ACU (Australian Catholic University)


Issue 4, Autumn 2012

Telling tales of Anne Boleyn

Strikingly beautiful raven-haired goddess or six fingered witch with a sallow complexion? Sara Coen meets PhD student Laura Saxton and discovers Anne Boleyn is defined by which book you happen to pick up.

Anne Boleyn is a master of disguise in English literature and this is exactly what makes her so compelling and intriguing.

There are literally thousands of biographies, historical accounts and novels written about her – each of which cast her in a dramatically different light. Second wife to King Henry VIII, Anne Boleyn is arguably the most famous queen consort in English history.

The woman for whom England’s ties with the Catholic Church were severed, and with her life cut short by the executioner’s sword –Boleyn’s story is politically fascinating, making her the perfect protagonist for any good story.

“Growing up reading a lot of historical fiction and biographies, and majoring in history at ACU, I became interested in how authors construct their narratives about Boleyn – this famous historical figure we actually know very little about,” said Laura.

“Despite all the myths, legends and documentation, many of the facts about Boleyn’s life are inconclusive, extremely vague, and often clouded by rhetoric, rumour and propaganda – so naturally imagination has filled in the gaps.”

“We don’t even know where in England she was born; only that she spent some time in France before she became Queen of England.”

“Her death also lends itself to much conjecture. We are not exactly sure how old she was when she died, only that she was convicted of treason and adultery, and subsequently beheaded.”

“There is also much debate about the reasons behind her execution. Some scholars think she was guilty and others believe she was plotted against.”

Laura’s thesis – Anne of the thousand tales: representations of Anne Boleyn in the English written word – examines how ten 21st Century authors construct very different narratives about the same woman. Among the fictional and non-fictional texts compared in the study are Philippa Gregory’s The Other Boleyn Girl, Eric Ives’ The Life and Death of Anne Boleyn, Emily Purdy’s The Tudor Wife, David Starkey’s Six Wives: The Queens of Henry VIII, and Susannah Dunn’s The Queen of Subtleties.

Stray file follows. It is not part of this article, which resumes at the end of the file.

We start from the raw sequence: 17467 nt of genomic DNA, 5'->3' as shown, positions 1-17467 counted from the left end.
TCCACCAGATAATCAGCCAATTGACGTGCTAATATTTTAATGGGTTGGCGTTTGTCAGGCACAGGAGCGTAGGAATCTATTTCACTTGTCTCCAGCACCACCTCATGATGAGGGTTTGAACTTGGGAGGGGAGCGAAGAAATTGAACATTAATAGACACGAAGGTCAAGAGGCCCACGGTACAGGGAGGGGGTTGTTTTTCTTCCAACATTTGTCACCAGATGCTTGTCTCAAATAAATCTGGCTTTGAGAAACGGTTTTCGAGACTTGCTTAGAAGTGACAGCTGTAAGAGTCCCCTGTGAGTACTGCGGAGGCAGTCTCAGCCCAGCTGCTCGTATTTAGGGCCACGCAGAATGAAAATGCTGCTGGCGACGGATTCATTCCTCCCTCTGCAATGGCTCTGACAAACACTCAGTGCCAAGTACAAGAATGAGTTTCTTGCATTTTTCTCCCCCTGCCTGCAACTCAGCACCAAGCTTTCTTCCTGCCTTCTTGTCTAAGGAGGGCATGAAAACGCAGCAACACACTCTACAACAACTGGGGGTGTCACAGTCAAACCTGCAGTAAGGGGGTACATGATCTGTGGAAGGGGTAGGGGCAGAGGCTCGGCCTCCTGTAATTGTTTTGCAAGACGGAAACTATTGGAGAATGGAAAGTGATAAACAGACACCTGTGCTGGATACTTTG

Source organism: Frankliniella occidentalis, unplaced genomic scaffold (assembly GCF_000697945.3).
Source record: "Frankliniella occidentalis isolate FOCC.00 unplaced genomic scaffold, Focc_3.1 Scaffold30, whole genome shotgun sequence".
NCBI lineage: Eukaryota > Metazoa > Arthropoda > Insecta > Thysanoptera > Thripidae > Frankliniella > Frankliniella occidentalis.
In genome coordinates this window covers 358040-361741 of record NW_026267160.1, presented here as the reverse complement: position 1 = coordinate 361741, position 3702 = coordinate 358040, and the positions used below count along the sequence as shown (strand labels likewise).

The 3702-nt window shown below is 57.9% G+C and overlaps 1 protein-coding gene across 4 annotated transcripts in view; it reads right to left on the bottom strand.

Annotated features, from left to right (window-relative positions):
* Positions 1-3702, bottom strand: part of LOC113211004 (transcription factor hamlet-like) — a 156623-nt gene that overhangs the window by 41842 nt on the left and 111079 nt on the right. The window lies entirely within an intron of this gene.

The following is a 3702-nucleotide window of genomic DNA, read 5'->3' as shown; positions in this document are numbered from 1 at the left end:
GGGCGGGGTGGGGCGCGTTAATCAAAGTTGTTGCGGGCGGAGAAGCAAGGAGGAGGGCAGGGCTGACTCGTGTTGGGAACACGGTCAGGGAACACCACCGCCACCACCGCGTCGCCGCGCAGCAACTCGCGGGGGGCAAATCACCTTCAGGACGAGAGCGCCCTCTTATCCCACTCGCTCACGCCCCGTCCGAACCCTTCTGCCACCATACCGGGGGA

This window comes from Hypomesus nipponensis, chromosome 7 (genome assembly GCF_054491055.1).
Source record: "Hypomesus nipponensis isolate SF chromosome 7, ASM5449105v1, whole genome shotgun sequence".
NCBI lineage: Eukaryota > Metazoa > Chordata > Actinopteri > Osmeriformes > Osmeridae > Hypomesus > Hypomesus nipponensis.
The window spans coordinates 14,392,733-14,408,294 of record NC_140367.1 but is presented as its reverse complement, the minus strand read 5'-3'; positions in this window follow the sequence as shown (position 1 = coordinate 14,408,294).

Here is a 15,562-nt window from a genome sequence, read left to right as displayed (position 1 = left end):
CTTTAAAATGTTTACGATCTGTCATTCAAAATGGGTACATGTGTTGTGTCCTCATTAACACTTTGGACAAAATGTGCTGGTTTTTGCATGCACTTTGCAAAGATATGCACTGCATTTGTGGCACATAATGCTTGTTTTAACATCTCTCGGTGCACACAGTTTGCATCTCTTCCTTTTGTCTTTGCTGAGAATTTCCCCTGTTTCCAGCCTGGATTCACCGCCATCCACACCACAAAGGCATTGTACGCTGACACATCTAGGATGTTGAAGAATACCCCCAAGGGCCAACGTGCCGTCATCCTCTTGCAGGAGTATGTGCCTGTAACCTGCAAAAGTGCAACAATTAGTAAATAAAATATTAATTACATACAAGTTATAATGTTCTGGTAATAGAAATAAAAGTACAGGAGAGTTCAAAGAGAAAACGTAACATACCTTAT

“Historical narrative is heavily influenced by the time in which the author lives, so it was important to limit the texts to a specific time period, with similar influencing factors,” she said.

“I am interested in how the authors discuss certain events in Boleyn’s life, their theoretical perspectives, the ways they construct their ideas about her, and where their evidence comes from.”

Significant questions such as ‘how is history written’ and ‘how are women portrayed in English literature?’ are explored along with ideas about gender, sexuality, power, and Medievalism.

“So far the study would suggest that there is a significant contrast between the ways in which authors depict Boleyn depending on factors such as their audience, genre, perspective and influences. For some she is a glamorous, courageous and intelligent heroine, whereas others define her by her downfall, sexuality and death.”

Laura explains that even Boleyn’s physical appearance is hotly debated, with some authors describing her as having black eyes, a long neck, unsightly moles and warts.

“There is even talk of her being a witch with physical deformities, including a sixth finger. Others depict her as exotically beautiful with flowing black hair and pure white skin.

“In reality, the only conclusive image we have appears on a coin made to commemorate her coronation which is damaged and defaced –so it’s all just speculation.

“Postmodern scholars refer to history itself as fiction – and this idea underpins my research. We can never truly access the past, we can only build our arguments by piecing together the fragments that remain. With this approach comes a whole range of implications about how historians use language, gather their information and string together their narratives about the past. Hence, everything is fiction.

“Anne Boleyn may not be the most important figure in terms of Australian society today, but the many tales written about her can teach us quite a bit about history as a construct. We begin to see just how fluid our understanding of the past can be, and we question things more.

“Perhaps everything we think we know about history really is just fiction.”

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